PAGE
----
Munch's Oddysee is a 3D platformer, which worried me cuz the gameplay of the first two installments totally does not feel like it'd translate well to 3D. It handled the 3D gameplay better than I expected, but still the game is kind of a mess. The story is disjointed and all over the place, and really rushed at the end. Some mechanics from the previous games are carried over, some new ones are introduced, but it never feels like they're combined in interesting ways like the first two games. Plus the game is really easy. Basically there's zero consequences for dying, and it's very easy to farm the game's currency. Also, the game retcons some of the world's lore *angrily shakes fist*

The Stranger's Wrath is a spinoff that takes place in the same world as the other games, but otherwise has little in common. It's a combination 3D platformer and first person shooter. It's also really weird. Like, really weird. Like it kinda starts out as a much weirder Fallout: New Vegas, and by the end it's basically Call Of Duty starring a gorilla centaur. That's not a bad thing though! For the most part, the game is pretty fun and creative. A lot of what you do in the first half of the game in terms of currency spending and weapon upgrading becomes irrelevant in the 2nd half, but it's not that big of a problem. And with the exception of the 2nd to last boss which is straight up awful, the game is well-balanced difficulty wise.

Currently, a modern remake of Abe's Exoddus is due for release in 2018, and I am hyped. The devs have specifically said this one isn't going to follow the story beat-for-beat as New N' Tasty did with Abe's Oddysee, so I'm hoping they'll fix the problems I had and make something awesome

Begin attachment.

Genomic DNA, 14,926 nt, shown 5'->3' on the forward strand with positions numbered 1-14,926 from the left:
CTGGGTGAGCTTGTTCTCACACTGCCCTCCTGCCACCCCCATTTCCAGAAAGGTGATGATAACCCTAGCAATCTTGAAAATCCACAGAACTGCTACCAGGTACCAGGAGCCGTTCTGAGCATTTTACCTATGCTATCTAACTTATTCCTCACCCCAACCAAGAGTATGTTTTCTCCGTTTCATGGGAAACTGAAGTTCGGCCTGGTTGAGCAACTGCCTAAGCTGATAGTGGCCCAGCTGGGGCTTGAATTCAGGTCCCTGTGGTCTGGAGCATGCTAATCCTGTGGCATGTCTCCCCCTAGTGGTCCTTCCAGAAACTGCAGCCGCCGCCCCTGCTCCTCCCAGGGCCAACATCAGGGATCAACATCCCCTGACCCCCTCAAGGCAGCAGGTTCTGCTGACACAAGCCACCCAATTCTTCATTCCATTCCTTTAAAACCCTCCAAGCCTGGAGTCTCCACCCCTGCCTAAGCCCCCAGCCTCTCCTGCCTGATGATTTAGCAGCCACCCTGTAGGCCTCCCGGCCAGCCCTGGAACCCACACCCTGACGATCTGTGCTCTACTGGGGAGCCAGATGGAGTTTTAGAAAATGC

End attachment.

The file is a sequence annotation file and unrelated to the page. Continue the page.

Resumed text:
COMING SOON: A giant meteor. Please.
Give me +karma. Give me +karma.
DroidFreak36
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Friday, October 13 2017, 9:33 am EST
HATPC Reborn Dev

Age: 25
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I've been playing a ton of Starcraft 2 recently, especially the co-op mode. It's a lot of fun playing that with friends. It's also actually free-to-play with the first 3 co-op commanders (one of which is rather OP) and if you have the campaigns you'll automatically have the next 4 commanders too. So if any of you want to play it with me sometime, you could.




Quote:
Rictory for Ralkyon!

HATPC Reborn home page
soccerboy13542
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Friday, October 13 2017, 8:24 pm EST
~*~Soccer~*~

Karma: 450
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Gender: Male
Location: 1945
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I've just been playing Rocket League a ton


Livio said:
You know, I was thinking of getting an internship at Microsoft, but I'm not sure I want their lameness to rub off on me.